Japanese and Sarcasm

So, this morning I learned the word 皮肉, which means sarcasm or irony.

My question is this, Why is there a word containing Kanji for sarcasm or irony? From what I’ve researched, in general, the Japanese have no concept of irony or sarcasm. It doesn’t translate well and, as a whole, their country isn’t completely engulfed in a sarcasm cloud like ours is. They will take it seriously or literal, so you have to be careful what you say so you don’t confuse them or even worse upset them!

Why is this word not in Katakana? It just is a little confusing that this word is in Kanji and not foreign in any any way? Do you guys see what I’m saying? :woman_shrugging:


That word is also used in reference to cynicism. Presumably that’s why there are kanji for it? I’m not sure. I’m sure Japanese understand the concept of irony, anyway.

I’m sure someone else has a better explanation than that, though…


I haven’t researched it in depth, but the main issue in my experience is context. Japanese people don’t expect a sarcastic remark out of nowhere in normal conversation. If ironic or sarcastic humor is used in a comedy show, that’s another matter entirely.


I don’t know. I would be in a lot of trouble either way!

Sarcasm might not be as prevalent as, say, in the typical British comedy, but Japanese know what sarcasm is, and also make plenty of use of it.

Japanese are not aliens after all, and one should not think of them as being different when one is trying to understand their culture.


That’s all fine and well, but like I said, most Japanese don’t pick out sarcasm or irony well in the context of everyday conversation. There have been a number of misunderstandings between my girlfriend and me because of that :sweat_smile:


Most times these misunderstandings are due to a language barrier, rather than a cultural barrier.

And also not all people are the same. I have plenty of British friends who don’t get sarcasm.


Sure it depends on the individual too. But it’s just a well-known fact that Japanese tend to handle irony and sarcasm poorly - which is why basically ALL sources about Japanese culture warn foreigners about it.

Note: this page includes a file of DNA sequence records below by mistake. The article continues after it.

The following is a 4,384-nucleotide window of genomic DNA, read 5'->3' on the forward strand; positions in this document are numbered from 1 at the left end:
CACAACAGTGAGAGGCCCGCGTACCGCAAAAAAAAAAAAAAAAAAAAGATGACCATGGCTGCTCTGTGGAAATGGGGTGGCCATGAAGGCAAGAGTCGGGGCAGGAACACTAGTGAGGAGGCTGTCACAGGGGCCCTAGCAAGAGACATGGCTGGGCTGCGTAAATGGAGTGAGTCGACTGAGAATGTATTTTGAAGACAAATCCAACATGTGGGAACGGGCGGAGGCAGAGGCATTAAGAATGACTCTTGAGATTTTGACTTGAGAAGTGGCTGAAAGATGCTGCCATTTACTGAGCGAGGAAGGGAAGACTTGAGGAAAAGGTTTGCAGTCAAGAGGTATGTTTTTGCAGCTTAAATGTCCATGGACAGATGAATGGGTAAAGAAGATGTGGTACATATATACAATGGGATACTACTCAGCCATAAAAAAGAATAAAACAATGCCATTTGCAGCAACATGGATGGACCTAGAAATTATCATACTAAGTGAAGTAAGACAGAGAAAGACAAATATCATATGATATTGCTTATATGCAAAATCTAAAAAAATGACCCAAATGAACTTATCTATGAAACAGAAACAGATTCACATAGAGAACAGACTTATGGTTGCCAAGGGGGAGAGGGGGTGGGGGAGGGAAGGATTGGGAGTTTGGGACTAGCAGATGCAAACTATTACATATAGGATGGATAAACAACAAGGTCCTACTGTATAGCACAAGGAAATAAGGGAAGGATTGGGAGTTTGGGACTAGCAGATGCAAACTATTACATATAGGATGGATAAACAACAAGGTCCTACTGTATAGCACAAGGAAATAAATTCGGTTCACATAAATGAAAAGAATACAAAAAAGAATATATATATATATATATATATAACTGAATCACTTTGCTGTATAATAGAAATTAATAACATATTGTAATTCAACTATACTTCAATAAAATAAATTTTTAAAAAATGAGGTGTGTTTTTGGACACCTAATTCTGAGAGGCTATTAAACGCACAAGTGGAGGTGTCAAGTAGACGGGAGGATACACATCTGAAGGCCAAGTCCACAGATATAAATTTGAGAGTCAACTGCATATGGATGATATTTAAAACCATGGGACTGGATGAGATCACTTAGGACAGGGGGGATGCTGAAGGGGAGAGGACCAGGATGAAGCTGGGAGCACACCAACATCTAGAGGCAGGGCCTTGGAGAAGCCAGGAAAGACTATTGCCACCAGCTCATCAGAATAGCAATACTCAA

They are not aliens and I am in no way implying that they are… But in every article I have read about communication, it has stated to stay away from it for the reasons I mentioned. In GENERAL, as a culture, it is not prevalent. It would be different, if you made some friends who possibly had the same sense of humor as you, but not with the average person.


Now that I think about it more, I think the main problem might be that “Westerners” are often not signalling irony or sarcasm very well… we can be pretty deadpan about it. That might be why Japanese tend to take us seriously by default.


Maybe they understand the concept of irony and sarcasm but the nuance in usage is different than in English. People are probably told “Japanese people dont understand sarcasm” because if you use it in a English translated into Japanese way (which is possibly an inaccurate translation to begin with) then everybody will take you literally because they are already trying to guess at what youre saying.

People in generally have the tendency to take everything said by someone non native literally unless theyre able to mimic a specific usage.


Yeah we are pretty deadpan. What I was reading said that Japanese view Americans as telling things honestly or how it is or being pretty straight forward which is true. I could see that being confusing…


We can agree to disagree, but for me this is another one of those “Japanese myths”, that I heard many times from foreigners, but not as much by japanese people themselves.

There’s a thread I saved for times like these. You can see it here. (https://www.reddit.com/r/japan/comments/7c2axa/do_the_japanese_have_irony_and_sarcasm/)

In particular, this is a link to an essay which examines how (what we perceive as) sarcasm is found in abundance in classical japanese literature

Anthony Chambers


If the delivery is the source of the confusion, I don’t think we necessarily disagree :wink:
That would certainly explain the warning to be careful as a foreigner.


Agreed to agree! :smile:


This thread you mentioned doesn’t really answer that question, though. I know they know what it is, but that doesn’t mean they use it in every day language or really at all. The question or discussion I wanted to have was about the origin of the word and its use of Kanji and not Katakana. Everyone knows what a phone or computer is, but it is still in Katakana. I’m not sure, maybe the history or explanation of the word? It’s hard to say.

Are those articles intended to be tips for communication for foreigners? Conveying humor in any second language is not easy, so its often easier to just suggest to avoid it.


There are words for computer and phone in Kanji though

That’s interesting, I havent seen those, but maybe they’ll be in WaniKani. I know in other places it is in Katakana.

The question is very interesting. Using the kanji for skin/hide and meat doesn’t really feel intuitive for me atm. It could also be that they’re used phonetically; there doesn’t necessarily need to be a connection via meaning.

That said, I don’t really understand why the word ‘should’ be in katakana. As was explained before by other users, the idea of irony/sarcasm is present in historical texts. So the idea that sarcasm is a newer concept in Japanese seems to be not as definitive as you may think. If anything, I would be surprised if there was only a katakana expression, based on history.

Btw, for phone, I believe there are multiple non-katakana words:
携帯電話, 電話 and 携帯 can all be used to describe some version of (mobile) phone.